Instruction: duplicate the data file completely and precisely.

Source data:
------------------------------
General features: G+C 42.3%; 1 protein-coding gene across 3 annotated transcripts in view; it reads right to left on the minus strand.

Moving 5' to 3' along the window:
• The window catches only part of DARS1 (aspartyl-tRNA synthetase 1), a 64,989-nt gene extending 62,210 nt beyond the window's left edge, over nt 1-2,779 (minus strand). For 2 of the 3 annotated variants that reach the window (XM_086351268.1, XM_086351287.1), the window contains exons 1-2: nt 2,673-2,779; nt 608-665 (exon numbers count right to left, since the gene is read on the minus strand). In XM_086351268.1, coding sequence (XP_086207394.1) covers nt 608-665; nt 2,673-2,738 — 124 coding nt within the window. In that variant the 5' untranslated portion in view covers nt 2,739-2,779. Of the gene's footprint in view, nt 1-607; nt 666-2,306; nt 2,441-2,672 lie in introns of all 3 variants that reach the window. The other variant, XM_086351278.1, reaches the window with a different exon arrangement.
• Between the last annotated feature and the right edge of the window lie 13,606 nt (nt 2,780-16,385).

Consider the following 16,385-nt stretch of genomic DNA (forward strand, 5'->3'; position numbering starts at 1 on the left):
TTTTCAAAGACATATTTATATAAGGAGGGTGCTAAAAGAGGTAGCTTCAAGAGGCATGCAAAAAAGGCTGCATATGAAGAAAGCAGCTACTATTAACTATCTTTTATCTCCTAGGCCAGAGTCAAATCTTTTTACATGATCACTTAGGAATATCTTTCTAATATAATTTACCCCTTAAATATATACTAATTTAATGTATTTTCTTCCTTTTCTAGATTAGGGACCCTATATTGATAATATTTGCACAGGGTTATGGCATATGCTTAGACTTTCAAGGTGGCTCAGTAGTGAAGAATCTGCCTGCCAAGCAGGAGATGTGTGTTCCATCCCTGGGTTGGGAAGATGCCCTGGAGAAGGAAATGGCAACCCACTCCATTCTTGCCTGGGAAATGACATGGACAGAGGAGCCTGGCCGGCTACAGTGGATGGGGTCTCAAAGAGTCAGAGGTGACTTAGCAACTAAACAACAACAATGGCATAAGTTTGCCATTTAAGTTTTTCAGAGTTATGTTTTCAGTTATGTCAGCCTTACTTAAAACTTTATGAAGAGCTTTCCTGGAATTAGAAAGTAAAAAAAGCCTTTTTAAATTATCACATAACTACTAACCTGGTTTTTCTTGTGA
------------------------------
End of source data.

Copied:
General features: G+C 42.3%; 1 protein-coding gene across 3 annotated transcripts in view; it reads right to left on the minus strand.

Moving 5' to 3' along the window:
• The window catches only part of DARS1 (aspartyl-tRNA synthetase 1), a 64,989-nt gene extending 62,210 nt beyond the window's left edge, over nt 1-2,779 (minus strand). For 2 of the 3 annotated variants that reach the window (XM_086351268.1, XM_086351287.1), the window contains exons 1-2: nt 2,673-2,779; nt 608-665 (exon numbers count right to left, since the gene is read on the minus strand). In XM_086351268.1, coding sequence (XP_086207394.1) covers nt 608-665; nt 2,673-2,738 — 124 coding nt within the window. In that variant the 5' untranslated portion in view covers nt 2,739-2,779. Of the gene's footprint in view, nt 1-607; nt 666-2,306; nt 2,441-2,672 lie in introns of all 3 variants that reach the window. The other variant, XM_086351278.1, reaches the window with a different exon arrangement.
• Between the last annotated feature and the right edge of the window lie 13,606 nt (nt 2,780-16,385).

Consider the following 16,385-nt stretch of genomic DNA (forward strand, 5'->3'; position numbering starts at 1 on the left):
TTTTCAAAGACATATTTATATAAGGAGGGTGCTAAAAGAGGTAGCTTCAAGAGGCATGCAAAAAAGGCTGCATATGAAGAAAGCAGCTACTATTAACTATCTTTTATCTCCTAGGCCAGAGTCAAATCTTTTTACATGATCACTTAGGAATATCTTTCTAATATAATTTACCCCTTAAATATATACTAATTTAATGTATTTTCTTCCTTTTCTAGATTAGGGACCCTATATTGATAATATTTGCACAGGGTTATGGCATATGCTTAGACTTTCAAGGTGGCTCAGTAGTGAAGAATCTGCCTGCCAAGCAGGAGATGTGTGTTCCATCCCTGGGTTGGGAAGATGCCCTGGAGAAGGAAATGGCAACCCACTCCATTCTTGCCTGGGAAATGACATGGACAGAGGAGCCTGGCCGGCTACAGTGGATGGGGTCTCAAAGAGTCAGAGGTGACTTAGCAACTAAACAACAACAATGGCATAAGTTTGCCATTTAAGTTTTTCAGAGTTATGTTTTCAGTTATGTCAGCCTTACTTAAAACTTTATGAAGAGCTTTCCTGGAATTAGAAAGTAAAAAAAGCCTTTTTAAATTATCACATAACTACTAACCTGGTTTTTCTTGTGA